COVID-19 Pandemic: What can Nepal do to Curb the Potential Public Health Disaster?
COVID-19 caused by severe acute respiratory syndrome coronavirus 2 (SARS-CoV-2) has become the pandemic. Since its first report in late December from Wuhan, China, it has spread in 211 countries and has infected more than a million population claiming more than 81,000 lives until 7th April 2020. Although heterogeneous between countries, the recent trend shows that almost 10% of the infected persons are at the risk of death. The case-fatality has been reported to be at 2.3% in China, 7.2% in Italy, 1.73% in South Korea. One of the dreadful characteristics of the COVID-19 is that it is highly efficient at transmission from human to human. SARS-CoV-2 transmits from one human to another through respiratory droplets and close physical contact. Droplet transmission may also occur through fomites in the immediate environment around the infected person. Although there have been multiple studies and trials, no effective vaccines or anti-viral treatments have been effective to prevent or treat SARS-CoV-2 infection and can take another 12-18 months for the evidence to be generated. In this context, the only remained options would be to explore the epidemiological trend and learn from countries who have controlled the infection successfully. The early detection of cases and community containment have been some of the successful strategies. South Korea was able to lower the COVID-19 cases by an extensive and concerted community testing. The traditional strategies of isolation, quarantine, social distancing and community containment helped China to hold its level of infection after the second half of March 2020. With the increasing number of cases, Italy, the United State and the United Kingdom have increased their testing facilities. Germany, for instance, started mass testing and community surveillance quite early on (proactive community testing) reflected on its low fatality rate.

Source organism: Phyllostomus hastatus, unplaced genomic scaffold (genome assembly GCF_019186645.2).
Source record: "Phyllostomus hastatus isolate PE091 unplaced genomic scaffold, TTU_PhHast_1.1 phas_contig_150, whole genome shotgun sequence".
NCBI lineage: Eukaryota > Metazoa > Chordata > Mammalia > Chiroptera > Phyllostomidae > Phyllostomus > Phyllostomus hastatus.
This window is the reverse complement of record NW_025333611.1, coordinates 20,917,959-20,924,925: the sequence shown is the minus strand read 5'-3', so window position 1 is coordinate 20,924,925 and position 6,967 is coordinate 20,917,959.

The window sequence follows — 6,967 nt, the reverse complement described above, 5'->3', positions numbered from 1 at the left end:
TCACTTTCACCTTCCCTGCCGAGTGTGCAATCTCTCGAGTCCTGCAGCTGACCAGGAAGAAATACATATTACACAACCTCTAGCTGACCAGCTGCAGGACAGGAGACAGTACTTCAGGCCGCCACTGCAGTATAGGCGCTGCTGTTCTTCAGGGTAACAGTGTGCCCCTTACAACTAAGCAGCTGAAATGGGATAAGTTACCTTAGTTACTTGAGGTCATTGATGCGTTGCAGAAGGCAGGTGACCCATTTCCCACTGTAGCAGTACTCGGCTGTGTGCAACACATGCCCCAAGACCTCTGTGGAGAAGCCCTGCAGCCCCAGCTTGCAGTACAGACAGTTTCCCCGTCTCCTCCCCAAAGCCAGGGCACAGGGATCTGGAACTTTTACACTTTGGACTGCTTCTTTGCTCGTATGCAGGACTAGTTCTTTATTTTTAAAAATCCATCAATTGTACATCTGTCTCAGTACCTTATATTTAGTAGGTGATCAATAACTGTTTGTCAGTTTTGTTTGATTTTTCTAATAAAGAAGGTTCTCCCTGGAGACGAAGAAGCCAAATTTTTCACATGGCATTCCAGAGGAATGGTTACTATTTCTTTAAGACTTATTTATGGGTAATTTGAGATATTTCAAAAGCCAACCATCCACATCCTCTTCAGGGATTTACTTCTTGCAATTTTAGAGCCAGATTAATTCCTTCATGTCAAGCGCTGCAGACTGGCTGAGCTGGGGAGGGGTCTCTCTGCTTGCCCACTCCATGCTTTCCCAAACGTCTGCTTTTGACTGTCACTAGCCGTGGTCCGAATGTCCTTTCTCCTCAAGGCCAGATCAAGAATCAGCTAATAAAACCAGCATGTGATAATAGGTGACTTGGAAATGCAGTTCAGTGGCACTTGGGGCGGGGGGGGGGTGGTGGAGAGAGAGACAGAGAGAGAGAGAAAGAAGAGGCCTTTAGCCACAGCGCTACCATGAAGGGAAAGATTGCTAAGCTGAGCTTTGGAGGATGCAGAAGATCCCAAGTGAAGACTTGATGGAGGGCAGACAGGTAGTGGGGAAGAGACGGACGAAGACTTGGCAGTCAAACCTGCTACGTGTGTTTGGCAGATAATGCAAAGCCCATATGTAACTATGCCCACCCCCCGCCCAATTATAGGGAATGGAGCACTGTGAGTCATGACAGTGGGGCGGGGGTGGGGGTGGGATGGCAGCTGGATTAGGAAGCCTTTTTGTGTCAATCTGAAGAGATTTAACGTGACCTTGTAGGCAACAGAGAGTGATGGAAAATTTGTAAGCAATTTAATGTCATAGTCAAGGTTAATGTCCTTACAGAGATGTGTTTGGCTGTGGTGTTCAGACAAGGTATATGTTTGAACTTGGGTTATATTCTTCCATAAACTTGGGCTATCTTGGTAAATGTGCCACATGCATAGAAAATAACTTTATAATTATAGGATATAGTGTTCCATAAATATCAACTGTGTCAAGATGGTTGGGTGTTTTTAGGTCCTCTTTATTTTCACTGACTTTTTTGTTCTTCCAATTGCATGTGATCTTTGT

In Nepal by 5 April 2020, only 1,521 tests have been performed only among the suspected cases (a reactive testing method) who attend the hospital and so far 9 has been confirmed cases. Though the case was identified in January, the country-wide lockdown came into effect only on 24 March 2020. Based on the report provided by the Ministry of Health and Population, Nepal is trying its best to increase the number of isolation and quarantine facilities along with the provision of essential PPE. Nepal is at stage II (evidence of local transmission as opposed to imported cases only) of a pandemic but it is difficult to say how the disease is circulating in our population due to poor testing coverage and no proactive community testing. Current public health measures that are cost-effective, although not ideal would be to stringently follow social distancing. Social distance alone would be futile unless, other measures are in place that includes proactive community testing, providing essential medical equipment such as personal protective equipment (PPE), isolation and quarantine spaces, medical logistics such as infection control gears, and ICU facilities with adequate ventilators. While social distancing is the best measure, for now, community outreach for proactive testing with mobilization of community health workers and the use of technologies to inform the preventive measures and to dispel the fears, and rumors can be promising. Including the general public, health workers and policymakers require a strong collaborative platform to work together to consolidate the measures ahead to prevent the COVID-19 disaster in Nepal.
Keywords: COVID-19, SARS-CoV-2 pandemic, surveillance, social distancing
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